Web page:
Thursday, January 13, 2011
Why Fairy Tales are Important and a Few Things you probably didn’t know about Sleeping Beauty
Since her grandfather died suddenly, shockingly, alarmingly, 2 days before Christmas, Leda (oft-mentioned beloved grandchild) has, more times than I can count, asked me to read or tell or enact the story of Sleeping Beauty.
As you surely know, the story’s power relies on this conceit: the disgruntled fairy’s curse is partially alleviated by the final good fairy’s wish and Sleeping Beauty’s death sentence is commuted into a century long siesta; a hundred years of sleep not only for the lovely maiden – she was on the very cusp of womanhood when she pricked her finger – but for every living inhabitant of the castle. Just as Morpheus takes over inside, the rose bushes outside the castle grow with the speed and ferocity of a rainforest on steroids. In minutes thick thorny vines have knit an impenetrable cloak around the castle walls. From a distance, only the very tips of the castle spires can be seen, like red noses in the snow or Bambi’s white tail in the forest.. That is the story we act out and this is how it goes:
Leda*: Nana, let’s play Sleeping Beauty.
Me: Fine. Let me get my wand.
Leda: Nana, I’ll be Sleeping Beauty. You find me [and this is when she lays herself down in the position of rigid death] like this. You’re the prince.
Me: I’m going to go out and start outside the castle walls.
Leda: Don’t forget, Nana, you have to kiss my hand first. Watch, my eyes are shut. [Squeezed shut, cracked open.]
Me: [Walk away 6 steps, turn and return to recumbent child.] O behold! A poor dead Princess! And she is so beautiful that I am already in love with her! But wait! She is not dead but only sleeping! [Bend over and kiss her.]
Leda: Nana! You have to kiss my hand first! I told you!
Me: Sorry. Let’s do it again. [Leda repositions herself in sleeping pose. Take hold of her limp hand and utter more sweet nothings. Kiss her hand.]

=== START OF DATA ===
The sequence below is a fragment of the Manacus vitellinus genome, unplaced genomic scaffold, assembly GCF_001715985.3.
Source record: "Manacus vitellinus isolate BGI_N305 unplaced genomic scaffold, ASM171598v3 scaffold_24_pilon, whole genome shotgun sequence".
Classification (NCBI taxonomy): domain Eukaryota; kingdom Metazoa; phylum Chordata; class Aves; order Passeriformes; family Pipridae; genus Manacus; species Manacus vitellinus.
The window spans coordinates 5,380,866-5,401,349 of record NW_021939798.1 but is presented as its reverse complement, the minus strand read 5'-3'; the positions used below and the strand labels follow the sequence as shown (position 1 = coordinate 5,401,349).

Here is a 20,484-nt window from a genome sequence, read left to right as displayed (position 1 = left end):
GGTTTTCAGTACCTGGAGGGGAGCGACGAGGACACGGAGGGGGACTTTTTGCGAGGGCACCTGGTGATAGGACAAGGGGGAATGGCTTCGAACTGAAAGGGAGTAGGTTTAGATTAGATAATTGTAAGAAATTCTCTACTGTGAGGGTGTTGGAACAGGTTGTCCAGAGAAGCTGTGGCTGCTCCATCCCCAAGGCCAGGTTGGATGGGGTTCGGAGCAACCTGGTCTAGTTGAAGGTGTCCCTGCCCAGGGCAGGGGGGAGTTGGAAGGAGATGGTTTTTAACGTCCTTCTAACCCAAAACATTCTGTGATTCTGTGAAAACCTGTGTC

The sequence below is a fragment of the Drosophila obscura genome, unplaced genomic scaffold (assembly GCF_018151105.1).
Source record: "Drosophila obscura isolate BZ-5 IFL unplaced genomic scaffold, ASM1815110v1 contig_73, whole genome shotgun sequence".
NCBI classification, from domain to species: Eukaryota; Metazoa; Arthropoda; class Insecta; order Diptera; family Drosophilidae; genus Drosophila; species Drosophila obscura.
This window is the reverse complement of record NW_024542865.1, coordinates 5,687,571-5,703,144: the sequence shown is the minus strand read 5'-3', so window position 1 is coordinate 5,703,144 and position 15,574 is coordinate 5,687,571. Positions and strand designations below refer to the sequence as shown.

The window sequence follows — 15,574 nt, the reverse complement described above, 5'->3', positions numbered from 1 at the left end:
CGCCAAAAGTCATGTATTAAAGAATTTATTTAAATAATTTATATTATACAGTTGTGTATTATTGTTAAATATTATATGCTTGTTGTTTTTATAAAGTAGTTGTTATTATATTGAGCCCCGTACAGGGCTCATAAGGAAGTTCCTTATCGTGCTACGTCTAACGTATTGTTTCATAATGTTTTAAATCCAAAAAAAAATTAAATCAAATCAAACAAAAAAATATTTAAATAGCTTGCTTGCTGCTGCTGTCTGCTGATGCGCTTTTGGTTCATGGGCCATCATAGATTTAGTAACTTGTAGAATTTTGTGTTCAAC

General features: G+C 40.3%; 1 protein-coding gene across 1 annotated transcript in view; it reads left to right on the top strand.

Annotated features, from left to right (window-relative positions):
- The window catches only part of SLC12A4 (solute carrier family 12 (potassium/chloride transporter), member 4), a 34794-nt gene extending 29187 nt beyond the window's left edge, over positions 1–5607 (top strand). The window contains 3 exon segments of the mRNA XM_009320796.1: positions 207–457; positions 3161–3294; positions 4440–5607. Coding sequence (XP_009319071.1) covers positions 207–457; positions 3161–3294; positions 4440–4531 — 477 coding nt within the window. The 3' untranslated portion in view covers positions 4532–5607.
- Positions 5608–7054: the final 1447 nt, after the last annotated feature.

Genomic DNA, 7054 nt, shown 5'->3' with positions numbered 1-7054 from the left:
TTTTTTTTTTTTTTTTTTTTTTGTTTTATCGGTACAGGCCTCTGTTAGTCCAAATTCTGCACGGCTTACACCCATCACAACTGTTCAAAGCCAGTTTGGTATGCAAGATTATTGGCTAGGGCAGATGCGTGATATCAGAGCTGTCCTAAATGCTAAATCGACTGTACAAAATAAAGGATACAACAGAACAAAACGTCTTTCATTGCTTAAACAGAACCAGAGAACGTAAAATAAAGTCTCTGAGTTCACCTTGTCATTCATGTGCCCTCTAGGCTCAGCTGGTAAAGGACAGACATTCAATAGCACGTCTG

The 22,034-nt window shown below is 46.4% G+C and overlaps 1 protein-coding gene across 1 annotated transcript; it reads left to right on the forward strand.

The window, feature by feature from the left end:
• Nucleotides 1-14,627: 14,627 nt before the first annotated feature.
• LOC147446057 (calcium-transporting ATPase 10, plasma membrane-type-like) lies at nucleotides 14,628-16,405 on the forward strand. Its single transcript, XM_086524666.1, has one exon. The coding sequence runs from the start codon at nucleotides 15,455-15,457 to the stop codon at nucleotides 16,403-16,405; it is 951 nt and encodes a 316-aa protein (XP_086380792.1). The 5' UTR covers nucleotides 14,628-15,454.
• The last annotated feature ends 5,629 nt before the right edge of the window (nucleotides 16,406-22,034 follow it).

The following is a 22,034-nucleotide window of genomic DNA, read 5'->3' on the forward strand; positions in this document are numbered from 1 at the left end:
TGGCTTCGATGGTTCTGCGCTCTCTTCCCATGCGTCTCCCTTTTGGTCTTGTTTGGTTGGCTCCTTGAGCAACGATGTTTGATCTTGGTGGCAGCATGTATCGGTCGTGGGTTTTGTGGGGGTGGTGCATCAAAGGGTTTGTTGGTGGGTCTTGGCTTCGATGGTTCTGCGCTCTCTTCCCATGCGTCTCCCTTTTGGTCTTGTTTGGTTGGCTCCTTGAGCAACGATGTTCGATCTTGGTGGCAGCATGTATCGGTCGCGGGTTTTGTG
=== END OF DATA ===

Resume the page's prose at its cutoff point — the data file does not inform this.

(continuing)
Leda: [Bolts upright] My Prince! O I love you too. Let’s go wake up the castle.
It seems simple enough, our ritualistic enactment of the story pared down to its essential elements, defined as Type 410 in the Arne-Thompson folktale classification system.
In other words, it is never that simple. The Sleeping Beauty or Briar Rose, which most of us have read in the fairy tales of the Brothers Grimm (Jacob 1785-1863; Wilhelm 1786-1859) is just one incarnation, and perhaps the kindest iteration, of the tale.
The story was first written down by Giambattista Basile (1575-1632) in his Pentamerone, or Tales of Tales. Like the Thousand and One Nights, it is a collection of tales within a tale told to keep a drowsy emperor awake, or to keep Scheherazade alive one more night, or to stop the wicked trickster servant/wife from “punish[ing] my belly and murder[ing] little George.” Over five days (thus the Penta) ten stories or diversions are told.
And like the Thousand and One Nights, the version of the Pentamerone I read was translated into English by Sir Richard Francis Burton (1821-1890), the Victorian explorer, pornographer (depending on whom you ask), linguist (29 languages) and lover of convolutions, purple prose and then some.
Sole, Luna e Talia is the Fifth Diversion of the Fifth Day. Talia is the much beloved child of whom it is prophesied that she would incur great danger by means of a chip of flax.** Being a king and able to make such pronouncements, Talia’s father orders that all spindles and all flax are banned from the kingdom. It being prophesied, Talia nevertheless comes upon an old crone and inquires about the flax she is spinning, and gives it a try. A chip of flax pierces her finger and she falls dead. When the king finds Talia’s lifeless body (the old crone having wisely fled) he is so distraught that he props her up on a velvet throne, closes the doors and abandons the castle.